Commuting - my little poem
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04-02-01, 04:14 PM
here's a poem i wrote. hope ya'll like it
on the road
beside the lake
beside the highway
i search for the beauty
but reality stands in my way
a youth passes on a scoot
puffing out blue smoke
instinctively i give pursuit
spinning hard i start to choke
man against machine
the issue's moot
they may be faster
but i don't pollute
i am silent
i am clean
i pass through landscape barely seen
in their boxes they sit and peer
from a space in which they steer
through a life that seems complete
with air-conditioning and power seats
into their domain
i emerge again
for all their grace
they don't seem sane
it must be the constant strain
they scream and moan and pawl the ground
creating a truly hideous sound
fear pushes me to the side
for to merely brush their hide
would surely be a suicide
04-03-01, 10:08 AM
I bend a knee to you, sir. Excellent verse!
Very cool. Doesnt it have a title though?
04-11-01, 04:49 PM
Thanks for the kind words. as for a title, i've got it filed as "Beside the Road" but I'm open to any suggestions you may have. You may be interested to know that the poem was mostly composed while riding my bike. The Bicycle is such a source of inspiration. later.
11-28-11, 06:54 AM
The Road, Sky and Mountain
You watch as the pedals move
in a never ending circle,
twin wheels beat the pavement
The red bags hanging on the front
flap slowly in the pine scented breeze.
The sky is perfect
few puffy bright clouds
against the morning sun.
A hawk catches the first thermal,
spinning in the sky.
The whistle of a car's wheels behind
is followed by a quick rush of wind,
and the glint of the sun off the window.
The road is straight and narrow
unbending for miles.
Trees, needle thin, point to heaven,
yet the road points to the snow capped peak
never growing or shrinking as you pedal to it.
Submitted by the author, James C. Parsons
Copyright 1987, All Rights Reserved
I wrote this in highschool english. It was entered into the Young Writers Competition put on by the Oregon Arts Commission 1987. It won.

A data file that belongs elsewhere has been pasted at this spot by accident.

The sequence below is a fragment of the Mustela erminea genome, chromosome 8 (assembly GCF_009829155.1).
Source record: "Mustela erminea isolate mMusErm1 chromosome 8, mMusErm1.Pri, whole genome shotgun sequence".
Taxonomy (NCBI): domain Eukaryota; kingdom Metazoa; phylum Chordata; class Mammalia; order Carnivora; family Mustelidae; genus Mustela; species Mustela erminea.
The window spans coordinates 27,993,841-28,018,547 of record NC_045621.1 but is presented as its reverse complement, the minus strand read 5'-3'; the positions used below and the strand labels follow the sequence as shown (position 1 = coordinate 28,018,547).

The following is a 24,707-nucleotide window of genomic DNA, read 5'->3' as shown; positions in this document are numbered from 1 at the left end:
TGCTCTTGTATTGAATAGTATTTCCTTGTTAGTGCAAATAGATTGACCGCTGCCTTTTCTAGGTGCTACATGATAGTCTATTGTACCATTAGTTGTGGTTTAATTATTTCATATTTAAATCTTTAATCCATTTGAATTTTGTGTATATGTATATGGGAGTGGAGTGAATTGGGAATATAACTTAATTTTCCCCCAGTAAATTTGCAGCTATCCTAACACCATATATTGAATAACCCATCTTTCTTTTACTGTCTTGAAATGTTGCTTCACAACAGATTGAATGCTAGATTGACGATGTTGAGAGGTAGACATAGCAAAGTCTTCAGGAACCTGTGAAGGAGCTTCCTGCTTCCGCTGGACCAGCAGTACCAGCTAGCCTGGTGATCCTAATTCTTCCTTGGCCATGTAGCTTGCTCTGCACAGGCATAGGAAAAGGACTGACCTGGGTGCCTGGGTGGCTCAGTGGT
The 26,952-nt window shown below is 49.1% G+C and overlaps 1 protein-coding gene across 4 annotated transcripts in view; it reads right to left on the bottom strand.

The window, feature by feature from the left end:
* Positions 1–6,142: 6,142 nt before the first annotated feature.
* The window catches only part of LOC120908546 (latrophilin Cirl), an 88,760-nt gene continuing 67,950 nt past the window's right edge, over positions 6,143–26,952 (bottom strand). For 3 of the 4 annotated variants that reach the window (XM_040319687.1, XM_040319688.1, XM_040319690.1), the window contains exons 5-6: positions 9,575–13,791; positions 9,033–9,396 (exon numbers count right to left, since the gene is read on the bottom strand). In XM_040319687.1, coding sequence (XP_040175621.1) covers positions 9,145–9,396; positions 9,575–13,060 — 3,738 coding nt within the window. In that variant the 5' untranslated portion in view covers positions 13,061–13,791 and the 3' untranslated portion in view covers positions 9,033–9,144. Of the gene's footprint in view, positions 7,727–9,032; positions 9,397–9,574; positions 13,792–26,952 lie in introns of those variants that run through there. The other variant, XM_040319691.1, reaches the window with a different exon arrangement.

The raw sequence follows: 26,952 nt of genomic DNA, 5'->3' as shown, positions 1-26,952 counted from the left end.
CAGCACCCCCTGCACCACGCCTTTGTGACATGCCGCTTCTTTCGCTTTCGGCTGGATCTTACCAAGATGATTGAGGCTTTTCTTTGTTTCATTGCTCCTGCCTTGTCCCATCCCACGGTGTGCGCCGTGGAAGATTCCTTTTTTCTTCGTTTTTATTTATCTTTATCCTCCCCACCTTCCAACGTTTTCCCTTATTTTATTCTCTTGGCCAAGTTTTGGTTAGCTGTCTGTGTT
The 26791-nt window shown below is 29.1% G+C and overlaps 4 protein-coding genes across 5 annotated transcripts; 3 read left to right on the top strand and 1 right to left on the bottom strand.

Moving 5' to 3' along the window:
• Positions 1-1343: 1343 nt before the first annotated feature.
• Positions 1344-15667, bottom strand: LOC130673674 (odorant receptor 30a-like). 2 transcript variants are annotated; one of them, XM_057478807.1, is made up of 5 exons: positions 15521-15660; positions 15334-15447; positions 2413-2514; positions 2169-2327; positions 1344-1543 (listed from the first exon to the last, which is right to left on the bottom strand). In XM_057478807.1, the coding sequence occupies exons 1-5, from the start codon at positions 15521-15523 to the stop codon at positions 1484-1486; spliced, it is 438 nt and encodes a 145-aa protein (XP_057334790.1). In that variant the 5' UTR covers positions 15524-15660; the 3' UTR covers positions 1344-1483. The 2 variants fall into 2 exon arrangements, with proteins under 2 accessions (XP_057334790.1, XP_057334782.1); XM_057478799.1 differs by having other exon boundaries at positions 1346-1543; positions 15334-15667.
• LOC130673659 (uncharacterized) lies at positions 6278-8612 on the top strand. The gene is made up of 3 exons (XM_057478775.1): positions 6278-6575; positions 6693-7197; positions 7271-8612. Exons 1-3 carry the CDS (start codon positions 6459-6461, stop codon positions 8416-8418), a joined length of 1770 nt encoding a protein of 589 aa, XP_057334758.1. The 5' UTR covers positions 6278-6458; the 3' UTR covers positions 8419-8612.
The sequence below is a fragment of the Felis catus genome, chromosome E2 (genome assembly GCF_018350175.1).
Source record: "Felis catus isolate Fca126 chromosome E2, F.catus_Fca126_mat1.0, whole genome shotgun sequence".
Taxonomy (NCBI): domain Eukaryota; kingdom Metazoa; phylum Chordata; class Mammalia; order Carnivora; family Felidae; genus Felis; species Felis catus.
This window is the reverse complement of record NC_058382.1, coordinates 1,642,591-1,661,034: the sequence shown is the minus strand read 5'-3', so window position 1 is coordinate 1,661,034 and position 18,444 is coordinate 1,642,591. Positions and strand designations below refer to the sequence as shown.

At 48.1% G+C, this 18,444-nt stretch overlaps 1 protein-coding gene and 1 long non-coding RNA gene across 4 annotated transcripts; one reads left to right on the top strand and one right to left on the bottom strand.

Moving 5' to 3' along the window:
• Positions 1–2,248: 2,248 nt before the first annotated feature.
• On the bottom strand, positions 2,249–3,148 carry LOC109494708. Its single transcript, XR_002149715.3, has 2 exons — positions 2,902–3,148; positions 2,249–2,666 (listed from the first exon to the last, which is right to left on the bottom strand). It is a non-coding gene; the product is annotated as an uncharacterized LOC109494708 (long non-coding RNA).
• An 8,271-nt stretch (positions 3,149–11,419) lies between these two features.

It was my personal dream to ride in Eastern Oregon, on those straight, long roads towards, what I imagine is Mount Hood. I haven't been out in the Bend area since I was a kid. I has yet to happen, and I still have the red bags.
This is similiar to what I was thinking of, but the trees are much thinner in my memory.
11-28-11, 03:42 PM
K: Riding in oregon rocks. Try riding on the Oregon Coast. It is amazing.
FYI: I ordered some of the strips for my wheels today/ Now they come precut. Its a great deal and I talked with the owner, John. Nice guy.
11-28-11, 05:53 PM
Nice work, all around.
As long as we are sharing bike poems, I have a couple from a modern poetry class I took in undergrad.
There’s a bicycle hanging upside-down
on hooks in a two stall suburban garage.
The handlebars show no discolored wear marks,
no years of aging with nimble steering hands.
The tensioned-leather saddle has no dimples,
no measurement of a rider’s sit bones.
The tires have collected no rocks or glass,
no sun-based cracking or beer-bottle scars.
The chain is covered with no road slime,
no slush projected from careless motorists.
The hub bearings spin without friction,
no pitted cones or overly-viscous grease.
The steel frame can glide without creaks,
no stress-fractured lugs from potholed streets.
So, I grinded off the Japanese serial number
and threw it into the plastic artificial lake.
On the road to Ocheyedan, Iowa,
I grew my first pair of wings.
With my grandfather’s
Sears and Roebuck 10-speed bike,
I wobbled down our
coarse gravel lane.
Right past the novelty sign,
“Milton Lane” (my great,
great grandfather’s name),
runs County Road 5.
My tires were soaked in sunlight
as I flew between the trees
that decorate the roadside.
As I raced down the familiar
S-curve that leads south,
I decided to pedal through
to the next prairie hill.
Where Minnesota ends,
The road began to crack
and bubble, as if it were
a great river in spring time.
Each pothole and vibration
weaves a new patch
into my memory.
I wondered who lived here,
down the road where each
house looked less familiar
than the last.
I was soaring now,
high above each acreage,
as an eagle rested atop
each passing telephone pole.
Even now, I can taste
the feathers of June dust,
rising sweetly from the tar.
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